But Czechs also saw a gap between most of the democratic values they embrace and the political realities in their country. Nearly eight-in-ten (78%) in the Czech Republic considered it very important to live in a country “where there is a judicial system that treats everyone in the same way.” Solid majorities of Czechs also said it is very important to reside in a country with a free media (66%) and multiparty elections (57%), while nearly half held the same view about freedom of speech (47%) and religion (46%). Slightly more than one-third (36%) said it is very important to live in a country “where the military is under the control of civilian leaders.”
However, fewer Czechs are convinced that their country embraces these democratic elements. For example, only 5% felt that the phrase “there is a judicial system that treats everyone in the same way” described their country very well. Similarly, only 17% thought that the phrase “the media is able to report the news without government censorship” described the Czech Republic very well.
The gap between what the Czechs want and have in terms of their electoral system is smaller. More than half (57%) said that it is very important to live in a country “with honest elections that are held regularly with a choice of at least two political parties;” 48% felt that this described elections in their country very well.
Faith in the electoral system does not translate into faith in politicians. Few Czechs (18%) agreed with the statement “most elected officials care what people like me think,” down from 34% in 1991. Moreover, the European Union’s Eurobarometer surveys conducted from the fall of 2001 through the fall of 2009 show only 10-15% of Czechs placed trust in political parties.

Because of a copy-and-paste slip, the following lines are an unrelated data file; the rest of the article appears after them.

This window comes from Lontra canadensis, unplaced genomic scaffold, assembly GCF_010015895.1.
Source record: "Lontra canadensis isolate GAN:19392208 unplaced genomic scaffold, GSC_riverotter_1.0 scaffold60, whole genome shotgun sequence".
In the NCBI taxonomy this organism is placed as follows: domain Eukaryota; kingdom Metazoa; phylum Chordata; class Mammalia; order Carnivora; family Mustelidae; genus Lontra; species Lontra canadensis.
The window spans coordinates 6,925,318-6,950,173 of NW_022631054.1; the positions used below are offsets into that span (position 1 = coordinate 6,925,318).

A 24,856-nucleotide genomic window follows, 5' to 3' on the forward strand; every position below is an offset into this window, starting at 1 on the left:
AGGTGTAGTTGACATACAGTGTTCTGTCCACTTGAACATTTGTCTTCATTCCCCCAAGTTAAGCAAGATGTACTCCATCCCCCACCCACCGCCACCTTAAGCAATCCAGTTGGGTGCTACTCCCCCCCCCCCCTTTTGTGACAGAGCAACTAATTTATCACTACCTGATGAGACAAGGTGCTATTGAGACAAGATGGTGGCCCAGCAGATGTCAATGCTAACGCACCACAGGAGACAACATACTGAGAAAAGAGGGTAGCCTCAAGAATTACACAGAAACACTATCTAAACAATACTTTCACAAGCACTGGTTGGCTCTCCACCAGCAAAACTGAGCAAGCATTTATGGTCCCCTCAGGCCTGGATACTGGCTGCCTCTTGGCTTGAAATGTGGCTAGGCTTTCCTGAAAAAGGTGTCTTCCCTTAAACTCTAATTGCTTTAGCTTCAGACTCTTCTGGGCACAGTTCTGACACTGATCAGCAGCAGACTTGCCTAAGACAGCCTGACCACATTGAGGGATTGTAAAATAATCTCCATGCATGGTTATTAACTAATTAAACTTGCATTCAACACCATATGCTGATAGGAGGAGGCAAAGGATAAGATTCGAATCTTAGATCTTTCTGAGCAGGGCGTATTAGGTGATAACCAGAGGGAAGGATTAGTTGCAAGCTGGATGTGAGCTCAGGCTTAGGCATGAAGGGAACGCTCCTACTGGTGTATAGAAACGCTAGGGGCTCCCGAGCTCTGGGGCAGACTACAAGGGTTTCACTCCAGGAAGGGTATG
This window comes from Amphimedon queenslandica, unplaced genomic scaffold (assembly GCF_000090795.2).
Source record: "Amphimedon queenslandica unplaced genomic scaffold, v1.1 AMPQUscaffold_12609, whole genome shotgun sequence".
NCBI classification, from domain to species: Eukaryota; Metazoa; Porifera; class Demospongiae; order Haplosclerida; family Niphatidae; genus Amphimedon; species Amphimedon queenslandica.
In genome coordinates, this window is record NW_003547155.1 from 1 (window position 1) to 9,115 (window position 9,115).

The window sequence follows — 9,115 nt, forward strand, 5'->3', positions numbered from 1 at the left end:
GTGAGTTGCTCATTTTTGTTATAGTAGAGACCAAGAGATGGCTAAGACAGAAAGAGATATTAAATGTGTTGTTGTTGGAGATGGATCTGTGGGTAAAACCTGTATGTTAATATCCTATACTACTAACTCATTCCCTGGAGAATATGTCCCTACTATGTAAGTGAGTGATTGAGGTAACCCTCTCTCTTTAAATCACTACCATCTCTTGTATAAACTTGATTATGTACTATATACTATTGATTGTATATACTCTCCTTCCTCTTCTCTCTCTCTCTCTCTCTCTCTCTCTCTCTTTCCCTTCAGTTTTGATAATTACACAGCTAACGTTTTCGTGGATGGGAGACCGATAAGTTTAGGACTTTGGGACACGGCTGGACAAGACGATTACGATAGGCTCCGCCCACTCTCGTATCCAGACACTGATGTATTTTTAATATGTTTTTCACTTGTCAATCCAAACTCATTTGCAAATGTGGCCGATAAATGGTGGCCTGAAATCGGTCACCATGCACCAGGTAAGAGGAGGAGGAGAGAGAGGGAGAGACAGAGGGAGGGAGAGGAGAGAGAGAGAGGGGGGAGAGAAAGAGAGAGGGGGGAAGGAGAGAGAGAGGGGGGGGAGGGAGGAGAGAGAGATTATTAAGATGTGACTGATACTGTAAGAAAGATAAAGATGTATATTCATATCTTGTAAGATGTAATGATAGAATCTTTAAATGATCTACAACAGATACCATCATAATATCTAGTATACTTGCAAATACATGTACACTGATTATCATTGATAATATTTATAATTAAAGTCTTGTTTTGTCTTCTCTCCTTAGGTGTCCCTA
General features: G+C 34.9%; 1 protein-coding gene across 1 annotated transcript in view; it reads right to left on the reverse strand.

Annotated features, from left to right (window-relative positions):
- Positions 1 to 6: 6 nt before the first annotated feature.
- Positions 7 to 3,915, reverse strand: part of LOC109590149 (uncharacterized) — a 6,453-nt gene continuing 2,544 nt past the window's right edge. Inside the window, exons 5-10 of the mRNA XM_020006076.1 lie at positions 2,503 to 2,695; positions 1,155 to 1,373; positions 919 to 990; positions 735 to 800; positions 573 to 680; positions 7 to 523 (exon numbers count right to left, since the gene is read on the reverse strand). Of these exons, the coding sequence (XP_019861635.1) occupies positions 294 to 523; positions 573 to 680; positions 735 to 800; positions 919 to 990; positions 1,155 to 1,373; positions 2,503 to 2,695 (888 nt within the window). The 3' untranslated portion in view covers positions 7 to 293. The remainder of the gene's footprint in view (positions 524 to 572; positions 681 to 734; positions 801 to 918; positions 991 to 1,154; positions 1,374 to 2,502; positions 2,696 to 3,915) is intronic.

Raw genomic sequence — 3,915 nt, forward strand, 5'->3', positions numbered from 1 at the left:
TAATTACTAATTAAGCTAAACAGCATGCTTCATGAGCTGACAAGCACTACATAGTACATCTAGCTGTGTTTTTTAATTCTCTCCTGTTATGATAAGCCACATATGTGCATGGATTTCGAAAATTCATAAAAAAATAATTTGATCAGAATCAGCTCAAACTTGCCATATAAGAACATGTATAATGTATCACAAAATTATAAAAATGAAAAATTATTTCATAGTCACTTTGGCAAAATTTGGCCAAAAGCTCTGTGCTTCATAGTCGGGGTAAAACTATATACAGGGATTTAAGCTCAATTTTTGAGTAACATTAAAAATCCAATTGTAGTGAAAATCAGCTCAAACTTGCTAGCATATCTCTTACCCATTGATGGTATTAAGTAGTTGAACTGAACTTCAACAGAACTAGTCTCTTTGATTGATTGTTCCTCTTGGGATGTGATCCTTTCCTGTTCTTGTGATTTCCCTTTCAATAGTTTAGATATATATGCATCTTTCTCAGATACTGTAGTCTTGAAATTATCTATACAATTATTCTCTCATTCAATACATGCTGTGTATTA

The same set of Eurobarometer surveys show that Czech distrust extended to government as well as to political parties in recent years. However, trust in government increased after the spring 2009 collapse of the Czech ruling political coalition and subsequent formation of a non-partisan-led interim government. Between June 2009 and October 2009, Eurobarometer data show Czech trust in government rising from 28% to 37%.
Commitment to Democracy
Despite concerns about politicians and about the current state of democracy more generally, most Czechs (80%) approved of the change from a one-party to a multiparty system that took place in the early 1990s. Elsewhere in the region, support for the political changes was also strong; majorities in all of the former Eastern European publics surveyed except Ukraine embraced the move to competitive politics. But, only the east Germans (85%) edged Czechs out in support of the move to a competitive election system.
Czech approval of the change to a multiparty system is as widespread now as in 1991 when 80% embraced competitive elections. Similarly, support for the political changes slightly increased in Poland (+4 percentage points) and remained steady in Slovakia (+1 point).
Enthusiasm for these political changes has dimmed substantially in Ukraine (-42 percentage points), Bulgaria (-24 points), Lithuania (-20 points) and Hungary (-18 points) and somewhat in East Germany (-6 points) and Russia (-8 points).
The Czech public also clearly felt that a democratic government is better able to solve their country’s problems (81%) than can a strong leader (15%). Slovaks (81%) were equally as convinced, while 56% held the same view in Poland. By contrast, majorities or pluralities in Ukraine (69%), Bulgaria (68%), Russia (60%), Hungary (49%), and Lithuania (49%) said that a strong leader is better able to solve their country’s problems.
Czechs trust that a system of competitive elections gives ordinary citizens an opportunity to influence what government does. Roughly six-in-ten Czechs (61%) agreed with the statement that “voting gives people like me some say about how the government runs things.” Czech faith in the ability of elections to give voice to the people is nearly as common now as it was following the fall of the Berlin Wall (64%). Among the Eastern European nations surveyed in 2009, only Bulgarians (66%) are more convinced of the capacity of elections to give people influence over government.